Hooked on Lake Trout

Rebecca Isbister Fishing, Highway 28, Lac La Biche Region, Lakeland Region, Northeast of Edmonton, Outdoor Adventures, Roadtrips, Winter Adventures

By: Lisa Roper

Pictures by: Lisa Roper and Mat Weaver

Crunch, crunch, crunch. My boots connect with the icy snow. It is a sound I have come to love in the stillness of the morning before the sun crests the horizon. Pulling my sleigh across the frozen lake with fishing gear in tow, I drill my first hole and drop a line into the ice-chilled depths of the water.

My Kims Watermelon tube jig baited with a frozen chunk of herring falls 80 feet, tapping the lake bottom. I slowly begin to spool the line back up as I watch the laker chasing my lure on the Sonar. The faster I reel, the quicker the laker closes the distance to the bait. The line goes tight, and with the bend in my Screamer 43” medium heavy fishing rod, I know I’ve landed my first Cold Lake laker.

Lisa First Laker

The battle begins. As I attempt to retrieve the line, the laker dives back down to the bottom, taking everything I gained with him. I try again to reel back the 20-pound braided line attached to an 18-inch fluorocarbon leader, but this fish wants no part of it. My drag screams out as he takes another run. The tug of war continues up and down the water column until he finally allows me to bring him up for a quick picture. 

Lisa First Laker

I release this energetic laker for another ice angler on another day. With three lake trout caught and released this January day, I know I’ll be back. The challenging and aggressive bite has me hooked.

With my truck loaded with fishing gear and a sleeping bag, I’m on a road trip to Cold Lake. Since January, the weather has warmed up, and the three-hour drive allows me to think about the locations I’ll fish and the techniques I’ll use.

I access the lake at the Cold Lake Provincial Park boat launch at 6 a.m. I set up just out from one of the points with a large flat shelf that drops down 80 feet. I send my glow tube jig to the bottom, but I’m finding the lake trout. Instead, I’m marking them mid-column or higher on my sonar.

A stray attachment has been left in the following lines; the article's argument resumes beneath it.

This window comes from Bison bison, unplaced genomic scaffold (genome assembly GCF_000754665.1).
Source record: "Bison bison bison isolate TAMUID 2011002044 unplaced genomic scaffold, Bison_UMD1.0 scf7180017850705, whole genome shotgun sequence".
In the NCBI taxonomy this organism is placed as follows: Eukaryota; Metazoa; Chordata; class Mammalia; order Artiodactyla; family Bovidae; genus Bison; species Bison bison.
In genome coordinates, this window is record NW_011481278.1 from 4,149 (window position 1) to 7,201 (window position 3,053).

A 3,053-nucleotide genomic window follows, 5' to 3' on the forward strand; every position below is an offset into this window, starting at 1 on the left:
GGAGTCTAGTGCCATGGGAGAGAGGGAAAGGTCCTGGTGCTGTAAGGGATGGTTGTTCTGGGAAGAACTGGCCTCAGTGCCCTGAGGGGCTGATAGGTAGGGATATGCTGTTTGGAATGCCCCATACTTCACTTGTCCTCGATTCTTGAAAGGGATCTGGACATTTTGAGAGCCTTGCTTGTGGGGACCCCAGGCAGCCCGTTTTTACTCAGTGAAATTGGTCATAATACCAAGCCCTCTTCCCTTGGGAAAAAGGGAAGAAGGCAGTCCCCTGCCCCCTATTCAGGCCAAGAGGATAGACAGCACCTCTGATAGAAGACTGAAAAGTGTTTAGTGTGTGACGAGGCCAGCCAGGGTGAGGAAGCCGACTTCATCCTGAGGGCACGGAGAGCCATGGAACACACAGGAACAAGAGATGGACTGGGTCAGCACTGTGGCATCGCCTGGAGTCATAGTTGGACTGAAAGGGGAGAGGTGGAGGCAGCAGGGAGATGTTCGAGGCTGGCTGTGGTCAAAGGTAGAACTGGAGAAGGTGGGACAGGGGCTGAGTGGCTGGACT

Lake Trout are cold-water blooded fish and like water temperatures around eight to 12 degrees Celsius. While most fish become sluggish with the colder water in the winter months, lake trout stay active and maintain their strength.

I quickly realized the lake trout patterns have changed; they are not on the lake bottom like in January. I release the bail as my glow tube jig, baited with a frozen smelt, drops to 40 feet. I instantly have a mark on the sonar, and with a few quick jigs, followed by a fast retrieval, the laker is on the move but it loses interest and peels off. 

The sonar marks fish all day, but I can’t seem to land them. Laker after laker follows my lure and spins off; it’s a tough day of fishing. 

At night I sleep in my truck on the ice with no heat. I’m glad I spent the money and purchased a good-quality sleeping bag for extreme temperatures. It is cold.

I’m up early to watch the sunrise with hopes of landing a laker. I drill holes in deeper water but continue to work the mid-column. The sonar lights up as a school of baitfish comes through, which can only mean the lake trout are close behind.

Persistence pays off. This laker aggressively chases and hits my tube jig just under the ice. Fish on!  

Read more

  • See Lisa’s other article about ice fishing in the Lac La Biche region.
  • See our new Ice Fishing page.
  • Learn more about the Winter Adventures you can have East of Edmonton.